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Key Issues

Cash Assistance

The COVID-19 pandemic laid bare systemic inequities, including health disparities, economic inequality, and racial injustice. The U.S. government responded to the pandemic’s economic downturn with an unprecedented expansion of the social safety net in the form of stimulus checks and an expanded Child Tax Credit. Federal and state governments also dedicated additional funds and expanded eligibility for unemployment benefits, food assistance, rent assistance, homelessness services, and more. 

Poverty Solutions scholars studied the effects of this government response, which ultimately reduced the child poverty rate to an all-time low, decreased material hardship levels, and improved people’s mental health. Lessons learned during the pandemic – particularly the impact of cash assistance – can guide future efforts to alleviate poverty.

 

Federal Response to the Pandemic-Related Economic Downturn

Throughout the pandemic, scholars at the University of Michigan have tracked various indicators of economic well-being and evaluated the impact of the federal social safety net response. This included monitoring changes in material hardship levels, studying the effect of the expanded Child Tax Credit, and assessing how school closures during the pandemic impacted students experiencing homelessness.

Poverty Solutions Faculty Director H. Luke Shaefer and Jennifer Erb-Downward, director of housing stability programs and policy initiatives, testified at Congressional hearings in 2020 and 2021 on the impact of pandemic relief programs and the educational challenges faced by students without a stable place to live. Research on the federal social safety net response supported by Poverty Solutions was cited by the White House Press Office, New York Times, The Atlantic, Vox, and numerous media outlets across the country.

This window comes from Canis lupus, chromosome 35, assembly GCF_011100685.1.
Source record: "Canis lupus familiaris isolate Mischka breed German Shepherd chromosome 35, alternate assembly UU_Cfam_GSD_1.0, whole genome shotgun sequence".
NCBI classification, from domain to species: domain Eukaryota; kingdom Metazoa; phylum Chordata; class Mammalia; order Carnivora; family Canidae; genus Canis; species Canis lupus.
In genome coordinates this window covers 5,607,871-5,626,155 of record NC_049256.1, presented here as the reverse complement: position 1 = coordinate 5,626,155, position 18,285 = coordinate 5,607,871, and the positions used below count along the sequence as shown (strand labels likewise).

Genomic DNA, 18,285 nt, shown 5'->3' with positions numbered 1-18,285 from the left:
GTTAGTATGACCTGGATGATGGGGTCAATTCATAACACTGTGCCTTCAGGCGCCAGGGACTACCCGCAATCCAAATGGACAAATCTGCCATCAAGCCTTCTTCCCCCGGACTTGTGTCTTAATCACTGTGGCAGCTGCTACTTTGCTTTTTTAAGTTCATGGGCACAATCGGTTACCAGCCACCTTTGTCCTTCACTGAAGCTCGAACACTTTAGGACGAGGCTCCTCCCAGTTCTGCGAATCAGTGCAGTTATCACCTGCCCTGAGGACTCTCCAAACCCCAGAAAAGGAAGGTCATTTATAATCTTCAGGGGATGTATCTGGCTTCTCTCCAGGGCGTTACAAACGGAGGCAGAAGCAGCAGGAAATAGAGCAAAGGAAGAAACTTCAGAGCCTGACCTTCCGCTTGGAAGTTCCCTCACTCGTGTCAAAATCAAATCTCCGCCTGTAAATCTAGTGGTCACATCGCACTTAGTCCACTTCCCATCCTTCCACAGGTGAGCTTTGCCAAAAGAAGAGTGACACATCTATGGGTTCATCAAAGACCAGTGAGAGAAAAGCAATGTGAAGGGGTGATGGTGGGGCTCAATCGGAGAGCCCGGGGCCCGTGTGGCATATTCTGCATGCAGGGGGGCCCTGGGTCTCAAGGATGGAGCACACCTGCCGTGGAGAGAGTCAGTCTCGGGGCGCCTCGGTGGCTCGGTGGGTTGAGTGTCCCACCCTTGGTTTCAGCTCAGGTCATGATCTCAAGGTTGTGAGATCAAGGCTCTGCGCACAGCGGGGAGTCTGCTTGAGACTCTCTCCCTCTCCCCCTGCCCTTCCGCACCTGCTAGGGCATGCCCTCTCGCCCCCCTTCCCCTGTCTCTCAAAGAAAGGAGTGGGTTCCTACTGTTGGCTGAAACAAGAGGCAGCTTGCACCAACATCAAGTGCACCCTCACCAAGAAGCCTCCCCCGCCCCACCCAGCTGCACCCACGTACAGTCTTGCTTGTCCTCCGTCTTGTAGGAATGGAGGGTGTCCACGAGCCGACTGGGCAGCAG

Policy brief: Material Hardship and Well-being of U.S. Households in 2022

U-M public policy professors awarded Equitable Growth grant to study effects of expanded Child Tax Credit

Addressing student homelessness amid the pandemic

Breaking New Ground with Innovative Cash Transfer Programs

In 2023, Poverty Solutions began laying the groundwork for two innovative cash transfer programs that launched early in 2024: Flint Rx Kids and Guaranteed Income to Grow Ann Arbor (GIG A2). These cash assistance programs trust recipients to know best how to meet their own needs. Research shows there are numerous benefits to no-strings-attached cash, including reduced food insecurity and financial hardship and improved health for children and parents

Rx Kids is the nation’s first-ever citywide prenatal and infant cash prescription program that supports pregnant people and infants through their first year of life. GIG A2 delivers monthly guaranteed income payments to entrepreneurs, gig workers, and other independent workers with low incomes in Ann Arbor. Poverty Solutions will study the impact of Rx Kids and GIG A2, and the findings will inform the design of guaranteed income and child allowance programs across the country.

Publications

News Releases

Research Projects

Business Insider | May. 7, 2024

This college town is experimenting with giving low-income entrepreneurs and gig workers $12,672, no strings attached

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Business Insider | Apr. 29, 2024

11 states with guaranteed basic-income programs that give residents hundreds of dollars a month, no strings attached

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Rx Kids launch press conference. From left to right: Mama Sol, Ridgway White, Luke Shaefer, Governor Gretchen Whitmer, a Flint mom, Alana Turner, Mona Hanna-Attisha, Teresa Woodruff, Sheldon Neeley, a Flint mom, Day Austin, and Jim Ananich.

Michigan Advance | Apr. 15, 2024

Forum explores Flint’s effort to combat poverty using cash payments for mothers and infants

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